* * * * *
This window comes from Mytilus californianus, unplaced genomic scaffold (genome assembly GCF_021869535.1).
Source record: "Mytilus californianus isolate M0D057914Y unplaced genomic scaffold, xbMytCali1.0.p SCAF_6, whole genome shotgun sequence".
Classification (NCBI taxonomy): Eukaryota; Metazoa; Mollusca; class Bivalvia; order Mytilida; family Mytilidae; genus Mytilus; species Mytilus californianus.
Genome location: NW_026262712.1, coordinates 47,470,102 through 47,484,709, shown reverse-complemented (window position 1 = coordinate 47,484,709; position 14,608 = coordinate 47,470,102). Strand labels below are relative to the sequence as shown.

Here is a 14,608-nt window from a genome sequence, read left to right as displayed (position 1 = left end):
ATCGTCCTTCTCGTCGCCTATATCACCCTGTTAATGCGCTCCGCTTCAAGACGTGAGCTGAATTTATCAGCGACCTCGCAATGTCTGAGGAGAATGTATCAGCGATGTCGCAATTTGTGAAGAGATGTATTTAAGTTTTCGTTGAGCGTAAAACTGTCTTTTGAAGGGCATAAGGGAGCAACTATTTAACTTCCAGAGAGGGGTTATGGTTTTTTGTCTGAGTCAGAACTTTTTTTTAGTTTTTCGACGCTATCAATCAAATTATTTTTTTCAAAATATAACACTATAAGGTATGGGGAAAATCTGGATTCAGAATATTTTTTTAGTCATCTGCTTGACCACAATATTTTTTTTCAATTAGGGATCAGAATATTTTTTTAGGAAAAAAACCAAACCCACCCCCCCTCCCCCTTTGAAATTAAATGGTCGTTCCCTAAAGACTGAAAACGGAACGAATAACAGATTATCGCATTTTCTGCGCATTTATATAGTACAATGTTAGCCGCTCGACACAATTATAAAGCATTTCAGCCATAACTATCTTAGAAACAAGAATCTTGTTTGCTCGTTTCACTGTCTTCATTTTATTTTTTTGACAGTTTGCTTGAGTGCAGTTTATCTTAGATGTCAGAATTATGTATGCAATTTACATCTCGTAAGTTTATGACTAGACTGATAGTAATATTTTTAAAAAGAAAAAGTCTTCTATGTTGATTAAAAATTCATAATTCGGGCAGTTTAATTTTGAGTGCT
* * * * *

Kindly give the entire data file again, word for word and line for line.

This window comes from Mytilus californianus, unplaced genomic scaffold (genome assembly GCF_021869535.1).
Source record: "Mytilus californianus isolate M0D057914Y unplaced genomic scaffold, xbMytCali1.0.p SCAF_6, whole genome shotgun sequence".
Classification (NCBI taxonomy): Eukaryota; Metazoa; Mollusca; class Bivalvia; order Mytilida; family Mytilidae; genus Mytilus; species Mytilus californianus.
Genome location: NW_026262712.1, coordinates 47,470,102 through 47,484,709, shown reverse-complemented (window position 1 = coordinate 47,484,709; position 14,608 = coordinate 47,470,102). Strand labels below are relative to the sequence as shown.

Here is a 14,608-nt window from a genome sequence, read left to right as displayed (position 1 = left end):
ATCGTCCTTCTCGTCGCCTATATCACCCTGTTAATGCGCTCCGCTTCAAGACGTGAGCTGAATTTATCAGCGACCTCGCAATGTCTGAGGAGAATGTATCAGCGATGTCGCAATTTGTGAAGAGATGTATTTAAGTTTTCGTTGAGCGTAAAACTGTCTTTTGAAGGGCATAAGGGAGCAACTATTTAACTTCCAGAGAGGGGTTATGGTTTTTTGTCTGAGTCAGAACTTTTTTTTAGTTTTTCGACGCTATCAATCAAATTATTTTTTTCAAAATATAACACTATAAGGTATGGGGAAAATCTGGATTCAGAATATTTTTTTAGTCATCTGCTTGACCACAATATTTTTTTTCAATTAGGGATCAGAATATTTTTTTAGGAAAAAAACCAAACCCACCCCCCCTCCCCCTTTGAAATTAAATGGTCGTTCCCTAAAGACTGAAAACGGAACGAATAACAGATTATCGCATTTTCTGCGCATTTATATAGTACAATGTTAGCCGCTCGACACAATTATAAAGCATTTCAGCCATAACTATCTTAGAAACAAGAATCTTGTTTGCTCGTTTCACTGTCTTCATTTTATTTTTTTGACAGTTTGCTTGAGTGCAGTTTATCTTAGATGTCAGAATTATGTATGCAATTTACATCTCGTAAGTTTATGACTAGACTGATAGTAATATTTTTAAAAAGAAAAAGTCTTCTATGTTGATTAAAAATTCATAATTCGGGCAGTTTAATTTTGAGTGCT